Here are some illustrations I’m working on for a project. The process involves first doing a pencil drawing of the shape, which I then scan and trace in Adobe Illustrator so I have a clean-lined vector shape. Then I print it out as just a black outline, and tape to the back of a piece of watercolor paper.
Next, I place the sandwiched sheets of paper on a lightbox, and paint with watercolor. Finally, I scan the painted pieces and use the vector shape as a clipping mask to regain the crisp edges of the original drawing.
It sounds like a long process, but it’s a wonderful way to combine the organic flow of the watercolor with the sharp lines of a vector illustration.
If I have time soon, I’ll put some process pics up here, as that probably sounds like a foreign language to anyone not familiar with the tools involved.
Some recent spreads from my sketchbook. It is not a Moleskine— I chose a knock-off for this trip, which was a little wider, and had white paper instead of the cream color of moleskines. Unfortunately, though the paper is nice and heavy, this paper lacks the clay coating or whatever it is that makes a moleskine so great for watercolor.
On these pages, the watercolor just sinks in immediately, losing its vibrance and its ability to move around, meander a bit before settling.
The only color here that is vibrant is the cadmium yellow, which is a different brand of half-pan than I’ve been working with, which is more like a gouache, really. (The red on the second spread is mixed with some of that yellow)
It lacks true transparency unless used with a lot of water. A problem, as I tend to paint over inked drawings, whose lines can get obscured beneath it.
A couple of mild disappointments— and lessons!
Here are a couple watercolor studies I did last night involving compositions of overlapping shapes. I haven’t touched my half-pans in months, and it was nice to get out the brushes again.
These are related -somewhat- to elements of a small design system I’m in the midst of at work for an upcoming event. In particular the top one, where the colors are doing their natural combinations when overlapped.
This second composition was rather a departure or experiment that, while some interesting things happened, rather collapsed the visualization of the colors’ transparency. By removing the natural order of color interplay, the whole thing flattened out altogether to the eye. There’s no reason or logic to it.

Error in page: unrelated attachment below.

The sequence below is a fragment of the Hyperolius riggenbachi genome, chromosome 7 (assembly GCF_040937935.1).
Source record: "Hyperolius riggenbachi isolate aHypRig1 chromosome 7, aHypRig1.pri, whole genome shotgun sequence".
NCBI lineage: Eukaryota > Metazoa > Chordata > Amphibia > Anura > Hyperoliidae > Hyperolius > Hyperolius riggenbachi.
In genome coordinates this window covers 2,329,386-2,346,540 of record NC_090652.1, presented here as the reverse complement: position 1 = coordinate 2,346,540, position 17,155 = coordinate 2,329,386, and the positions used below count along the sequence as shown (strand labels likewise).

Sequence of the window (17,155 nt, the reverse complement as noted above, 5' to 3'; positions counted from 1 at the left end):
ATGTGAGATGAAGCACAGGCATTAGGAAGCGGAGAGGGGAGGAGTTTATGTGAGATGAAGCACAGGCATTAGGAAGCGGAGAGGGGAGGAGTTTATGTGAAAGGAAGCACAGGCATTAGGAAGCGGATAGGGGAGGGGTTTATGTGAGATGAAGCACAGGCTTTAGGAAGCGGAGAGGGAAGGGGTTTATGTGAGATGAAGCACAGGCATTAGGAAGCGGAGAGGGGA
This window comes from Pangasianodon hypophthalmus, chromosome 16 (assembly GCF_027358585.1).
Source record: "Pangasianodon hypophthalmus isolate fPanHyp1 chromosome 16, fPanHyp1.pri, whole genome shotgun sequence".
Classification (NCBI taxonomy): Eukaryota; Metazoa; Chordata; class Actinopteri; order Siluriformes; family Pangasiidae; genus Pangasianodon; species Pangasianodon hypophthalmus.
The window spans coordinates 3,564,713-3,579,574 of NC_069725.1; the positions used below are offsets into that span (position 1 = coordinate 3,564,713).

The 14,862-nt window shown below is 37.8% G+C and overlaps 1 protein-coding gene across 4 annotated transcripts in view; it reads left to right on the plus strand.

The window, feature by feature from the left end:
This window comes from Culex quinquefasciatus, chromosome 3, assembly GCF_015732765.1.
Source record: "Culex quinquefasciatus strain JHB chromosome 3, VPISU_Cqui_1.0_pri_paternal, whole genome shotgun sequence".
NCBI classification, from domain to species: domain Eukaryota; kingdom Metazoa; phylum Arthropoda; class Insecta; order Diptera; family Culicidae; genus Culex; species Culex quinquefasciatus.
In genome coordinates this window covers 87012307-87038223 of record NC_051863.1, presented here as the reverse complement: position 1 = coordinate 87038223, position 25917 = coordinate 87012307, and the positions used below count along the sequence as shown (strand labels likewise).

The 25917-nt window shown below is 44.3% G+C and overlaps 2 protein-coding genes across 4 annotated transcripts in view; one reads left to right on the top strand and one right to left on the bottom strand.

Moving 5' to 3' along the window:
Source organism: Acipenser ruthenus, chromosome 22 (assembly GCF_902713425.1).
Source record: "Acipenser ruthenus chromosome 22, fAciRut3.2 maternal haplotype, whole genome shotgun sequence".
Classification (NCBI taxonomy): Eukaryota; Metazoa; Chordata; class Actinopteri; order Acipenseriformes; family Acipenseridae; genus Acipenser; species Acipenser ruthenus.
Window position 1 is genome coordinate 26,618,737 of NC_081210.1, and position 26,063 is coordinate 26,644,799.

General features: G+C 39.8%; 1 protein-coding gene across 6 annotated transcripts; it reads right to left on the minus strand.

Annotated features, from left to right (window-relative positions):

This is a fun little sketch I started while watching Project Runway. It is one of few ‘reality tv’ shows I enjoy, mainly because the contestants (however manipulated, scripted, or edited out of context for drama) do actually design and create the clothing on the show. I love watching the process, and seeing the results.
Here is a repeat of half of a spread I posted several days ago, paired with a new painting that I did on the back of the same page. The markers had bled through, leaving a ghost on the obverse, and once I had the half-pans out, I couldn’t resist painting a new face over it.
I’ve been buying pond comets from the feeder tanks at pet stores for years. Because they can grow to be almost as large as koi, I only keep them for a year or two, depending on how quickly they grow. When they reach a point of becoming too large for my tank, I release them into a pond, where they can grow to their full potential.
My favorite pond for this is the beautiful koi and comet pond at the Green-Wood Cemetery, which is very near my house. Anyway, I did this drawing of the newest member in my small fish tank menagerie (which includes 3 neon tetras and a zebra neon). He is currently about the same size as the neon tetras— so tiny!
These went through many stages, and in retrospect I think the yellow glow in the final (below) went too far, although I sort of like the contrast it adds. But I love monochrome, and when it was all just the blues, greys and pops of red, it was stronger.
Also, with the yellow added, it lost its fine balance of negative space, because that yellow is so intense— it’s a thing! Definitely more particle than wave, as far as light goes.
It’s always about EDITING!